Special Report - Jonathan Erasmus
As the clear up in Beirut began today, Hizbollah leader Sheik Hassan Nasrallah announced a “strategic, historic victory” for Hizbollah. It was a statement designed to antagonise the Israeli government, and along with applause for Hizbollah from Syrian leader Bashar al-Assad, and Iranian President Mahmoud Ahmadinejad, it probably has.
But walking around Beirut today I couldn’t help but think what a strange statement it was. The southern suburbs have been levelled, there have been an estimated 1,400 people killed throughout the country and without the ceasefire Israel would most likely reoccupy south Lebanon, yet Nasrallah is on television claiming victory.
In Beirut the face of the capital city’ southern suburbs has been changed forever. There is what can only be described as absolute devastation here. Areas such as Haret Hriek and Beir El Abed are quite literally in ruins.
What were once 10-storey blocks have been reduced to smouldering piles of rubble. The windows of almost every building are shattered. Cars and trucks are scattered around, flipped over and buried. The roads have been pummelled to bits and bridges felled. Beirut did not look like a victorious city. It looked bruised and beaten. This scale of damage is not what is associated with a strategic, historic victory.
But for Hizbollah this damage is not what is important, it is not what defines their ‘victory’. What is important for them is the fact they still exist and have survived the relentless Israeli bombardments. This is their ‘victory’. They believe that although they have not defeated Israel as such, Israel not defeating them is enough to claim victory.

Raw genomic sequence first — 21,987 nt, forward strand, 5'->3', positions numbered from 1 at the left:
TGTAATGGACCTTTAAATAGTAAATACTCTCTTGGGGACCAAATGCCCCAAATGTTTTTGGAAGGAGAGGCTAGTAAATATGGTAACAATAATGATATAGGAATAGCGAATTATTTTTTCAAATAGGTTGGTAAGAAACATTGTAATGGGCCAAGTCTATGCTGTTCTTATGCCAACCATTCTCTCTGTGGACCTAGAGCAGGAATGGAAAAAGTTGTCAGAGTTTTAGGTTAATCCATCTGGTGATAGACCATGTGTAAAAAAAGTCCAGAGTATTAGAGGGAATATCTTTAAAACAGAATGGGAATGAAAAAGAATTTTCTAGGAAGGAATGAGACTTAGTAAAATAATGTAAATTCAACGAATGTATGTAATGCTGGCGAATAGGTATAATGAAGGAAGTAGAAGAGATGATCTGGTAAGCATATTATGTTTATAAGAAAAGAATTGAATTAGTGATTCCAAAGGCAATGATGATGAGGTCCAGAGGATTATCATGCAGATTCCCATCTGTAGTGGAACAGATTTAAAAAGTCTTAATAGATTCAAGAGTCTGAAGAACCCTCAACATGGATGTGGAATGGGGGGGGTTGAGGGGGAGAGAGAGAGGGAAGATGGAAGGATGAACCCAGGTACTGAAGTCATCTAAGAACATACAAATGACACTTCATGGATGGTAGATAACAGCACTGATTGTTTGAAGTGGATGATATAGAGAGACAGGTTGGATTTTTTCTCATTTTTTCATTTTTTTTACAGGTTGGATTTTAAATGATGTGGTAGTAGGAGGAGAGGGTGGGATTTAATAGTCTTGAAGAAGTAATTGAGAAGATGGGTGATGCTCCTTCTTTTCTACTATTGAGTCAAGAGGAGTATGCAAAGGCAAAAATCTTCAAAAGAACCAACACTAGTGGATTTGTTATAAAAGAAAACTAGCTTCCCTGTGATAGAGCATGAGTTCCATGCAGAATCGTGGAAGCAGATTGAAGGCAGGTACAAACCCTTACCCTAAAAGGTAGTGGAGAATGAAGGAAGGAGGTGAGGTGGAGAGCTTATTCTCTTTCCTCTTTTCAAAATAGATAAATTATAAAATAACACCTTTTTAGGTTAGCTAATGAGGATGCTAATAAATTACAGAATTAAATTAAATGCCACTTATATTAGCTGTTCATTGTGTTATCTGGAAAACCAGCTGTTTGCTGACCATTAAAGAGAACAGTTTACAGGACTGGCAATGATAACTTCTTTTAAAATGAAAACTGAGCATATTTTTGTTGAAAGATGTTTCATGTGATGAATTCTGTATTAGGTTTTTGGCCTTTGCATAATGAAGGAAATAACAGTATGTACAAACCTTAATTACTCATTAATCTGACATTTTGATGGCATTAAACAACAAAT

They believe the war has shown Israel is not untouchable, or perhaps even more that Israel is vulnerable. And proved that Israel is not capable of breaking Hizbollah and is not as militarily invincible as was once thought by its hostile Arab neighbours.
Printed on tape cordoning people off from the ruins, are the words ‘The Divine Victory’. Hizbollah and the people here want to show the world they are strong, they are united and they have won this war.
One man pulled me over on the street. He said: “This a victory over the Jews and over the West. Look what they have done. They tried everything and we are still here. They couldn’t defeat us,” he added.
A banner had been placed on one of the destroyed buildings. It read, “Made in USA”. Beneath there was text stating:
“New Middle East project: Design USA – Bush and Co.”
“Execution Israel – Olmert and Co.”
“Execution assist - UN security council.”
People held up victory posters and pictures of Nasrallah supplied by Hizbollah. They shouted out, “Allah, Allah, Nasrallah.”
The support for Hizbollah is immense, but then Hizbollah are public relations experts. They were ready for this situation. Ready to ensure Lebanese support and ready to capitalise on attention from the world’s media. They know what they are doing. Teddy bears and children’s toys covered the debris. They had been strategically placed there. One man shouted and waved a white soft-toy at me until I took a photo of him.
The sympathy vote is being desperately sort after, but they don’t need to work for it. The damage is so awful, there is no need to manipulate the truth. The area is in a catastrophic state and innocent people have been killed, including hundreds of children.
Maybe Nasrallah was right. Maybe in political terms Hizbollah has won. Hizollah has certainly come out of the war with more global credit than previously and has even gained some international sympathisers.
But for the people of Lebanon, the people of southern Beirut, there has been no victory. Their lives have been destroyed. Their homes razed to the ground. And, although they blame Israel, and by all means they should, they also need to point the finger of blame at Hizbollah.
The Islamic fundamentalist organisation, dubbed the state within a state in south Lebanon, has played its part in this destruction.
By occupying people’s homes they made the homes targets, they invited the missiles, just as they invited Israel to attack a little over a month ago when they kidnapped two Israeli soldiers.